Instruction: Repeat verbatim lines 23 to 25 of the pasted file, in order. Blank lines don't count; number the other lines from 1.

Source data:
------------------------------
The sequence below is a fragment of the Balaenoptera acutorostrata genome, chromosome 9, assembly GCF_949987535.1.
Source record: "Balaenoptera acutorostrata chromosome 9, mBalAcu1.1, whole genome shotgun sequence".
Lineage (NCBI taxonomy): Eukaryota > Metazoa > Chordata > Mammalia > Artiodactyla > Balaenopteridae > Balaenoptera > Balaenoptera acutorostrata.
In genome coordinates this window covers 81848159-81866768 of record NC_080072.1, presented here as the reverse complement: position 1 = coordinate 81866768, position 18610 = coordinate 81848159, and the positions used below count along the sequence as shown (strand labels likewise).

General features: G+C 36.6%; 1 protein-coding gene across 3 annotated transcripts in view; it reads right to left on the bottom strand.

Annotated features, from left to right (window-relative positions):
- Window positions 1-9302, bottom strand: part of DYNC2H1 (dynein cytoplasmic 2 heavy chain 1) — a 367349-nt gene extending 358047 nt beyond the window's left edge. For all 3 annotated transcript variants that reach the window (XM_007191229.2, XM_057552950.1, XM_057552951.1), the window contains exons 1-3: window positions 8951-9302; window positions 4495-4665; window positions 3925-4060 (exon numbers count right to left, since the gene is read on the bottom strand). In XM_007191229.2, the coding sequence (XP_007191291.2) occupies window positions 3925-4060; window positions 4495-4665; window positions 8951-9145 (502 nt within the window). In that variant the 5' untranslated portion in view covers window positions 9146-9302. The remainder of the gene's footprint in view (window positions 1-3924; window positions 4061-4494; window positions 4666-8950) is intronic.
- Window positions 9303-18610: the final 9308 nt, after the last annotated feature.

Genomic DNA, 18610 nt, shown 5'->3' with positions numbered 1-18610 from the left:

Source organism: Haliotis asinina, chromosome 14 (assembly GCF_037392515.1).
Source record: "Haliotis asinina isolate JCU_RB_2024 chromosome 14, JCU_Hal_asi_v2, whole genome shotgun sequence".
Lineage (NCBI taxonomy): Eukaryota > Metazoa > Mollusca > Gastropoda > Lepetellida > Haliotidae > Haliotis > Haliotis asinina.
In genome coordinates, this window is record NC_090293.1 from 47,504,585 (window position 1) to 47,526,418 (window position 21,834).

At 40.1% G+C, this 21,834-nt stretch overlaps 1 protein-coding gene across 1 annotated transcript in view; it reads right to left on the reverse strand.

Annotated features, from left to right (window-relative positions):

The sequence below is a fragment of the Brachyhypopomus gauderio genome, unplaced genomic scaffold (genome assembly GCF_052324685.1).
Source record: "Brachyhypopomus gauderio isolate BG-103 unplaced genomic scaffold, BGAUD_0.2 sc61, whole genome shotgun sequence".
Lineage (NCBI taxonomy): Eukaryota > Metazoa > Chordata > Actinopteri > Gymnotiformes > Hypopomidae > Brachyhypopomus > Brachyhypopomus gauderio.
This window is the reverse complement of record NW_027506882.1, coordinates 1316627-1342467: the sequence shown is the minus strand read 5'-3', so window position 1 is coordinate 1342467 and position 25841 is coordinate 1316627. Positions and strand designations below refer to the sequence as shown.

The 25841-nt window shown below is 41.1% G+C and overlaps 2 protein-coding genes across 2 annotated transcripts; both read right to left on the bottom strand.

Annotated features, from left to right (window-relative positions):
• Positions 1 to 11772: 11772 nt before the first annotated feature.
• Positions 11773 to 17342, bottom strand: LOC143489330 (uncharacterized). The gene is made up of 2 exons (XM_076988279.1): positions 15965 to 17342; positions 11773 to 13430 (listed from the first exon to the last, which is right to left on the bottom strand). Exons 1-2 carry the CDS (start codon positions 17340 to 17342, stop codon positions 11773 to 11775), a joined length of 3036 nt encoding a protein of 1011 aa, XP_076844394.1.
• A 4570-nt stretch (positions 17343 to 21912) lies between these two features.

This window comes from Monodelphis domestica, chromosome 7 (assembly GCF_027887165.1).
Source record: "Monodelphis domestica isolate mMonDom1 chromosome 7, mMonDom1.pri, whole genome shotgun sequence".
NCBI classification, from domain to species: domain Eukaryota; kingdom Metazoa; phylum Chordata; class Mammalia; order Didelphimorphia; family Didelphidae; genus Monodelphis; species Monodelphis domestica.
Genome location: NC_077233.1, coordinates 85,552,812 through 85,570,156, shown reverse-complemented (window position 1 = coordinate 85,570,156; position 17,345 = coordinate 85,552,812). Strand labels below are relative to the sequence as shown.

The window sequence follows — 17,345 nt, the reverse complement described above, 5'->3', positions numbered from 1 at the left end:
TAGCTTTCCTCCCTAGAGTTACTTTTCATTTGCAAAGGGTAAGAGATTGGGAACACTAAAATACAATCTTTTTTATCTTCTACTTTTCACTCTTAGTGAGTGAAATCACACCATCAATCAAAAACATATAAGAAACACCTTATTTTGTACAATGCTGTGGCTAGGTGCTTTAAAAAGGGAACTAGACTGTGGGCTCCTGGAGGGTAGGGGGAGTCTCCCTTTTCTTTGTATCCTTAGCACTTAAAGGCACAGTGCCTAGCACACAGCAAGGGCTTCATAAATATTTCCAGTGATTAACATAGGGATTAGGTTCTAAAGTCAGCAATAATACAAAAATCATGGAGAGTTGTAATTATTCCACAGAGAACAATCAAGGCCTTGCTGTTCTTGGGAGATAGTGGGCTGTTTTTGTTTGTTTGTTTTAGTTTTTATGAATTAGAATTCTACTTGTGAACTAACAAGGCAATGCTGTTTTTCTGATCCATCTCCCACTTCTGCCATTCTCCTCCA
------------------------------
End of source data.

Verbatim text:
• Positions 11773 to 17342, bottom strand: LOC143489330 (uncharacterized). The gene is made up of 2 exons (XM_076988279.1): positions 15965 to 17342; positions 11773 to 13430 (listed from the first exon to the last, which is right to left on the bottom strand). Exons 1-2 carry the CDS (start codon positions 17340 to 17342, stop codon positions 11773 to 11775), a joined length of 3036 nt encoding a protein of 1011 aa, XP_076844394.1.
• A 4570-nt stretch (positions 17343 to 21912) lies between these two features.

This window comes from Monodelphis domestica, chromosome 7 (assembly GCF_027887165.1).